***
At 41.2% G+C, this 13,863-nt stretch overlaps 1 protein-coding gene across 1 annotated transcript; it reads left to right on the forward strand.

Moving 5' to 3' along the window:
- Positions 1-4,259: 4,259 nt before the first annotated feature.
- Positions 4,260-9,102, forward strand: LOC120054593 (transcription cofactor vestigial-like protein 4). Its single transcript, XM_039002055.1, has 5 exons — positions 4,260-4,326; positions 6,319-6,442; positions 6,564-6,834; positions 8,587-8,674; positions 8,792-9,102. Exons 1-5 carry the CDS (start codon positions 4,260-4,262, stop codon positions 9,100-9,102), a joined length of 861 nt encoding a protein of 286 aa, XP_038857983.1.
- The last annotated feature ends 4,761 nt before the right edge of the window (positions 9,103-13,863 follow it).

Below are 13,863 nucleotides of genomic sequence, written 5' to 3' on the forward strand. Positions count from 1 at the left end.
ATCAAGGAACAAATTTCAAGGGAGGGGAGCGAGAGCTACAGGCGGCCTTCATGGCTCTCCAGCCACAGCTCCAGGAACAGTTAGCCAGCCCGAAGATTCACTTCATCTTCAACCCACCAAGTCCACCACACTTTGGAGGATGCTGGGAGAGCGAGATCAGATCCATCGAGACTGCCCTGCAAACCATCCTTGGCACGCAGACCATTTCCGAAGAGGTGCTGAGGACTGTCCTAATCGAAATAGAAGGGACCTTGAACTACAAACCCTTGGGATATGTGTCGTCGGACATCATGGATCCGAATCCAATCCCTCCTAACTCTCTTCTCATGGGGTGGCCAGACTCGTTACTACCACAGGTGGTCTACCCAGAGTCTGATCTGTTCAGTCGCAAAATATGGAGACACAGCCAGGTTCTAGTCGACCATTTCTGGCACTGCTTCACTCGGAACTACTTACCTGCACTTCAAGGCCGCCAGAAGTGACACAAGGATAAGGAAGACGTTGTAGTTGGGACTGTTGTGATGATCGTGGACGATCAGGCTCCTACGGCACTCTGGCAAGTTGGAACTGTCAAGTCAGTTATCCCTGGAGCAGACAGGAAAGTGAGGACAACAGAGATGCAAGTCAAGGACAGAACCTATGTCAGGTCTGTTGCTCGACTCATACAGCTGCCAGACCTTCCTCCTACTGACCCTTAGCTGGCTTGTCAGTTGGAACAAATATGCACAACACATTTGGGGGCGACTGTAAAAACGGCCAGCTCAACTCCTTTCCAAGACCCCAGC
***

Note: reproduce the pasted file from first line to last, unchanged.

At 41.2% G+C, this 13,863-nt stretch overlaps 1 protein-coding gene across 1 annotated transcript; it reads left to right on the forward strand.

Moving 5' to 3' along the window:
- Positions 1-4,259: 4,259 nt before the first annotated feature.
- Positions 4,260-9,102, forward strand: LOC120054593 (transcription cofactor vestigial-like protein 4). Its single transcript, XM_039002055.1, has 5 exons — positions 4,260-4,326; positions 6,319-6,442; positions 6,564-6,834; positions 8,587-8,674; positions 8,792-9,102. Exons 1-5 carry the CDS (start codon positions 4,260-4,262, stop codon positions 9,100-9,102), a joined length of 861 nt encoding a protein of 286 aa, XP_038857983.1.
- The last annotated feature ends 4,761 nt before the right edge of the window (positions 9,103-13,863 follow it).

Below are 13,863 nucleotides of genomic sequence, written 5' to 3' on the forward strand. Positions count from 1 at the left end.
ATCAAGGAACAAATTTCAAGGGAGGGGAGCGAGAGCTACAGGCGGCCTTCATGGCTCTCCAGCCACAGCTCCAGGAACAGTTAGCCAGCCCGAAGATTCACTTCATCTTCAACCCACCAAGTCCACCACACTTTGGAGGATGCTGGGAGAGCGAGATCAGATCCATCGAGACTGCCCTGCAAACCATCCTTGGCACGCAGACCATTTCCGAAGAGGTGCTGAGGACTGTCCTAATCGAAATAGAAGGGACCTTGAACTACAAACCCTTGGGATATGTGTCGTCGGACATCATGGATCCGAATCCAATCCCTCCTAACTCTCTTCTCATGGGGTGGCCAGACTCGTTACTACCACAGGTGGTCTACCCAGAGTCTGATCTGTTCAGTCGCAAAATATGGAGACACAGCCAGGTTCTAGTCGACCATTTCTGGCACTGCTTCACTCGGAACTACTTACCTGCACTTCAAGGCCGCCAGAAGTGACACAAGGATAAGGAAGACGTTGTAGTTGGGACTGTTGTGATGATCGTGGACGATCAGGCTCCTACGGCACTCTGGCAAGTTGGAACTGTCAAGTCAGTTATCCCTGGAGCAGACAGGAAAGTGAGGACAACAGAGATGCAAGTCAAGGACAGAACCTATGTCAGGTCTGTTGCTCGACTCATACAGCTGCCAGACCTTCCTCCTACTGACCCTTAGCTGGCTTGTCAGTTGGAACAAATATGCACAACACATTTGGGGGCGACTGTAAAAACGGCCAGCTCAACTCCTTTCCAAGACCCCAGC